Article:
Autumn (n = 8)

Muscle

13.3 ± 0.1

14.5 ± 1.4

-29.6 ± 0.0

-27.1 ± 1.6

Intestine

12.2 ± 0.1

14.3 ± 0.8

-30.0 ± 0.1

-27.6 ± 2.1

Liver

12.5 ± 0.2

14.4 ± 0.9

-30.8 ± 0.1

-29.5 ± 2.6

P. laevis

11.4 ± 0.1

13.5 ± 1.2

-29.5 ± 0.1

-27.9 ± 1.7

Eustrongylides sp.

16.3 ± 0.7

-26.7 ± 0.7

Abbreviation: CI confidence interval

The highest differences in nitrogen composition between P. laevis and its host were obtained for muscle tissues (Δδ 15N = 2.0‰; Wilcoxon test, Z = 3.33, P < 0.001) followed by liver (Δδ 15N = 1.1‰; Wilcoxon test, Z = 3.47, P < 0.001) and intestine (Δδ 15N = 0.8‰; Wilcoxon test, Z = 3.52, P < 0.001) in summer, whereas the isotopic discrimination values of Eustrongylides sp. larvae remained similar for all host tissues and showed an isotopic discrimination for nitrogen between -1.9 and -2.1‰ (Wilcoxon test, Z ranged between 2.38–2.52; P < 0.05; see Table 3). Comparing the isotope discrimination values between the co-occurring parasite species, a clear enrichment of the heavier nitrogen isotope in nematodes with respect to acanthocephalans was observed (Δ δ 15N nematodes - acanthocephalans. of 2.9‰; Wilcoxon test, Z = 2.52, P < 0.05; see Table 3, Fig. 1c).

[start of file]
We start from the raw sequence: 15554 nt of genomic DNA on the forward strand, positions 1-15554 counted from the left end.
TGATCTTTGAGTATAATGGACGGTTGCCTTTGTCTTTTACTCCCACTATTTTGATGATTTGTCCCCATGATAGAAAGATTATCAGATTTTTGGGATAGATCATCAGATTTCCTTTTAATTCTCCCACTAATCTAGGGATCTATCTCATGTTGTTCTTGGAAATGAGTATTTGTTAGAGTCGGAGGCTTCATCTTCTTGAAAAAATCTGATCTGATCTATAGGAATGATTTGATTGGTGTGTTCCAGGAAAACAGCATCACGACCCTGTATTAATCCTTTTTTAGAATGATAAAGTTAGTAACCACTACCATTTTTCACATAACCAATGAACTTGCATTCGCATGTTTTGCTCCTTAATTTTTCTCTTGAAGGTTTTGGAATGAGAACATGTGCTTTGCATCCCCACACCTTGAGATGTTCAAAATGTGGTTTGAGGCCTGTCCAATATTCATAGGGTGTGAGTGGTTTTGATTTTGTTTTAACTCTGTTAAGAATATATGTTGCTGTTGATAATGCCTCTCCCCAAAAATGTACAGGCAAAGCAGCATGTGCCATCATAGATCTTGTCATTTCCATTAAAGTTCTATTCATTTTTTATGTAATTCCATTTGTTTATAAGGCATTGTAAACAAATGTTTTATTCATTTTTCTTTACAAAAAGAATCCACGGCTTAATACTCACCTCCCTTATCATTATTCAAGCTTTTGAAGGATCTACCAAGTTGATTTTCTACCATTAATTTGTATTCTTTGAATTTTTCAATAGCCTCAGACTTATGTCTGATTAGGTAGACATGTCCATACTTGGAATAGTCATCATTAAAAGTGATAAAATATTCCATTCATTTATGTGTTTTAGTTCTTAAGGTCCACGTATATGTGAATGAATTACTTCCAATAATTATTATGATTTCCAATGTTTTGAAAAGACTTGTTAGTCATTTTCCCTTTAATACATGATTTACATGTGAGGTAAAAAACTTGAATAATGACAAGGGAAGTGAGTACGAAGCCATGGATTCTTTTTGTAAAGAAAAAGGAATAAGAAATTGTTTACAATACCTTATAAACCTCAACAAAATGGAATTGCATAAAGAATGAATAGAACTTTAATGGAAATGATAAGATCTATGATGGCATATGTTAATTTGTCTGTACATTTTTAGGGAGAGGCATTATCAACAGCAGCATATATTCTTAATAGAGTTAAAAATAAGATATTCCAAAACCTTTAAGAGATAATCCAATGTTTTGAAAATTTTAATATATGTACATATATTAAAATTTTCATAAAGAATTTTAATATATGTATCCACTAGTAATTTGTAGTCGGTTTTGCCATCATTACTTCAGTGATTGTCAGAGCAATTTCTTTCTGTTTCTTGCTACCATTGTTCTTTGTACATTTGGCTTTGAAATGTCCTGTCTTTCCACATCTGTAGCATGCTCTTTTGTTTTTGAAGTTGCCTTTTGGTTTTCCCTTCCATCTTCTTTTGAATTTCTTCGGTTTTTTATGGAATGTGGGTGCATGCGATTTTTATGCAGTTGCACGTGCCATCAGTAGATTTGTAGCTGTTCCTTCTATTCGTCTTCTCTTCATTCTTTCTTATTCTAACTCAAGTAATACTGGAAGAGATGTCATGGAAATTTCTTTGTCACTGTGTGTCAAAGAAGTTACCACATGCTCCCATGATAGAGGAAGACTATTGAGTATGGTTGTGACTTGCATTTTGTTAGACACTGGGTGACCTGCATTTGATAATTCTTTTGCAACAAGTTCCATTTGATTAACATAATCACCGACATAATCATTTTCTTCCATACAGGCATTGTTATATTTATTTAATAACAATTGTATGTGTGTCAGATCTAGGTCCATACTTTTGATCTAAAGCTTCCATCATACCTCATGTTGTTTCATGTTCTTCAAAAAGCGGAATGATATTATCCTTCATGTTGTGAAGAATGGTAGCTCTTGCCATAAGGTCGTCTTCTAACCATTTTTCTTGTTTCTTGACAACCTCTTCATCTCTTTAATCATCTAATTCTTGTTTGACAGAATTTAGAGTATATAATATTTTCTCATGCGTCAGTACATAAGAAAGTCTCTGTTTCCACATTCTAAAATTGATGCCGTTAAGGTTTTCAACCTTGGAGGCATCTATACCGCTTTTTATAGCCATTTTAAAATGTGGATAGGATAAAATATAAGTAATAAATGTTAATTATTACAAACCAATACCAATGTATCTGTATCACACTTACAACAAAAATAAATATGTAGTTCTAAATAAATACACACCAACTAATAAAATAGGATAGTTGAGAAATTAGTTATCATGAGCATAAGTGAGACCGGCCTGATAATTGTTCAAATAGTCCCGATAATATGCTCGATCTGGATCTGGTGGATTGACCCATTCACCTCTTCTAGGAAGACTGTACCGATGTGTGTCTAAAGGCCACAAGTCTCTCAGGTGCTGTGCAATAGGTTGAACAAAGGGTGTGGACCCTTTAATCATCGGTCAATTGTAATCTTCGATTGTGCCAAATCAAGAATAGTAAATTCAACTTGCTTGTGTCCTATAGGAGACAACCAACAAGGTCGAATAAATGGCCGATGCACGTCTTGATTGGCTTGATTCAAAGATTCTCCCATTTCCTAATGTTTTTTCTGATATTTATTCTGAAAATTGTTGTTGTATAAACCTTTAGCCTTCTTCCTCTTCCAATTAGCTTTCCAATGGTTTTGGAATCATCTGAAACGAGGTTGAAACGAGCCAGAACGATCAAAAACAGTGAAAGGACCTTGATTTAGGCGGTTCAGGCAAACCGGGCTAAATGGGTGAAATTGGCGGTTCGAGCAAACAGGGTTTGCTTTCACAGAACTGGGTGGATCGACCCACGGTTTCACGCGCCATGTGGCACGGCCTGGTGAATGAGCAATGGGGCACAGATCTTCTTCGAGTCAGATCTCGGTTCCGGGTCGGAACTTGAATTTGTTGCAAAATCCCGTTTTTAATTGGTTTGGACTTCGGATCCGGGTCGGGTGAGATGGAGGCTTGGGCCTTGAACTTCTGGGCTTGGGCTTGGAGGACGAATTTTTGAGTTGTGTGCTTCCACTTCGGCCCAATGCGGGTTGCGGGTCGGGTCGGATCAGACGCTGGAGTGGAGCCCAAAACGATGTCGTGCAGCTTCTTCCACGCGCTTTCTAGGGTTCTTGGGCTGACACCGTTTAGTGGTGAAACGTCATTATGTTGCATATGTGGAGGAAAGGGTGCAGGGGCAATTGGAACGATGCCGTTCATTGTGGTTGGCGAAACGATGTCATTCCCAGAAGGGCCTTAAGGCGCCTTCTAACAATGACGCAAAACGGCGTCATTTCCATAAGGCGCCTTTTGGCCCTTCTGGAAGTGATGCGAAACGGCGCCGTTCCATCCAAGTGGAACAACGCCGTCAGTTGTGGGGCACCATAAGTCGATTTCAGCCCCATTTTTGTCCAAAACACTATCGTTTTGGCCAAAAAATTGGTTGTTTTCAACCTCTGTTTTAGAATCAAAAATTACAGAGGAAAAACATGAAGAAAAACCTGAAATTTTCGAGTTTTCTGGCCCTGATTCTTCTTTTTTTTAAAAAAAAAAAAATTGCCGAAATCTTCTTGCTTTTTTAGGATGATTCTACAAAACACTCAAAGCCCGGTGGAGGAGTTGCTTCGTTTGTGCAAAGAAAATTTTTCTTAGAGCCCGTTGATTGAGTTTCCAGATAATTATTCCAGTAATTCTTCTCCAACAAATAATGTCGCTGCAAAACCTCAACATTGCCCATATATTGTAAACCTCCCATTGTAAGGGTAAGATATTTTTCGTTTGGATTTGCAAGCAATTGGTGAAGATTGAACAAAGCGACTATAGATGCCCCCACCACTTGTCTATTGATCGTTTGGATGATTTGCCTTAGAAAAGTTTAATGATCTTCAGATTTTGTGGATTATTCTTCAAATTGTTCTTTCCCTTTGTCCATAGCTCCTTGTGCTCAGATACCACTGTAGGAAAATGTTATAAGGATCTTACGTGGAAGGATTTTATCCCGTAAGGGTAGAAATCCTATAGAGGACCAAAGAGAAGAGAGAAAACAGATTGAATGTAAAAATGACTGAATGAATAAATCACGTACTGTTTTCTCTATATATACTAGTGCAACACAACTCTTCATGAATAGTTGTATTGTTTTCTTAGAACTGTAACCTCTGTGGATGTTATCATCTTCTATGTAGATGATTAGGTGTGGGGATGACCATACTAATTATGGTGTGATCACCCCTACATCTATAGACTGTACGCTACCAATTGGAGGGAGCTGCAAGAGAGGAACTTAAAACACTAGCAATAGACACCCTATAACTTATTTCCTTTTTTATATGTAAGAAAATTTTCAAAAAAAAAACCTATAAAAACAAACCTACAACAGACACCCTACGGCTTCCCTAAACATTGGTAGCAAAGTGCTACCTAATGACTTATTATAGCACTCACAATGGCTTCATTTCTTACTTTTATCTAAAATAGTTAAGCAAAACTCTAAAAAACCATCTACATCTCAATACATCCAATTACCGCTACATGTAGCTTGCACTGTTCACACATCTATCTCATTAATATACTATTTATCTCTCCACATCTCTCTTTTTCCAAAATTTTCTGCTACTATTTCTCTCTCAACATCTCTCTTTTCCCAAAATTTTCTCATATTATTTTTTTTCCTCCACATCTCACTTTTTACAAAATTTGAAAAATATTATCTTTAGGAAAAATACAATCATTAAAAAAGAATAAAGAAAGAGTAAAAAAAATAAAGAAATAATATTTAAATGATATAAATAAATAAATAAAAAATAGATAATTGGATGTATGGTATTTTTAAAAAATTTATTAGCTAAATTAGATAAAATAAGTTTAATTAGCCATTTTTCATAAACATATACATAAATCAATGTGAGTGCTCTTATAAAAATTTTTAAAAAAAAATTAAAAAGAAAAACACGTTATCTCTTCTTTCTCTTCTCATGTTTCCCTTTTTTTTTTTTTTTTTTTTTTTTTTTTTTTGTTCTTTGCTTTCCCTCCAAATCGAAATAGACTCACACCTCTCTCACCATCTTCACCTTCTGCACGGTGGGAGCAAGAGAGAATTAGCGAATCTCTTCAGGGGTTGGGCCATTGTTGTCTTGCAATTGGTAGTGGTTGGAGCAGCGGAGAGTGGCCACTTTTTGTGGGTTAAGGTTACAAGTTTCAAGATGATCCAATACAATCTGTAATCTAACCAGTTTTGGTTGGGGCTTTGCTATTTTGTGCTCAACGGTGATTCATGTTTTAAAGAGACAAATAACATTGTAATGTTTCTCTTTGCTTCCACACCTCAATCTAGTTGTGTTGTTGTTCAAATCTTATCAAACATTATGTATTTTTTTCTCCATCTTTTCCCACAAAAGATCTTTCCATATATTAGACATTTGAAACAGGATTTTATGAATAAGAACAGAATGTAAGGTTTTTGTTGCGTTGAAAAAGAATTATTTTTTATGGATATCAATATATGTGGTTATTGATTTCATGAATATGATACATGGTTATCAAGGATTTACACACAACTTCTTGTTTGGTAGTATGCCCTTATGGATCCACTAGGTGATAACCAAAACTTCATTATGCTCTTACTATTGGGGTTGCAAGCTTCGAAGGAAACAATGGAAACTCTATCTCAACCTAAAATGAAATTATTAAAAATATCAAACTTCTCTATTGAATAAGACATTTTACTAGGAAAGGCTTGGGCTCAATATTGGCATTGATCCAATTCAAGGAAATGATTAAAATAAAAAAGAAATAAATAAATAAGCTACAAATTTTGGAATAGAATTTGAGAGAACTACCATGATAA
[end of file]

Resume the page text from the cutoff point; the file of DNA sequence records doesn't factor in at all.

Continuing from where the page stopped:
Table 3

Δ δ 13C and Δ δ 15N values in per mil of isotope signatures calculated for parasites in relation to their host tissues and between both parasite species (ΔhE P. laevis - Eustrongylides sp.)

Parasite

Muscle

Intestine

Liver

P. laevis

 

Δδ 15N

Δδ 13C

Δδ 15N

Δδ 13C

Δδ 15N

Δδ 13C

Δδ 15N

Δδ 13C

P. laevis (summer)

2.0

-0.1

0.8

-0.5

1.1

-1.4

P. laevis (autumn)

1.0

0.8

0.8

0.3

1.0

-1.6

2.9

1.6

Eustrongylides sp.

-1.9

-0.4

-2.1

-0.9

-2.0

-2.8

-2.9

-1.2

The carbon isotope signatures in the host’s muscle and intestine tissues as well as in acanthocephalans were similar (Table 2, Fig. 1 b, d). The only differences were observed for the liver, which was depleted in δ 13C with about 1.5‰ (Wilcoxon test, Z = 2.59, P < 0.05) in comparison to P. laevis and other tissues, respectively. In contrast, the Eustrongylides sp. larvae were enriched in heavier carbon isotope in comparison to all host tissues with -0.4‰, -0.9‰ and -2.8‰, for muscle, intestine and liver tissues, respectively (see Table 3), whereas the only significant differences were observed for liver (Wilcoxon test, Z = 1.96, P < 0.05). Accordingly, the nematodes revealed higher carbon isotope discrimination values when compared with the acanthocephalans (Δδ 13C = -1.2‰).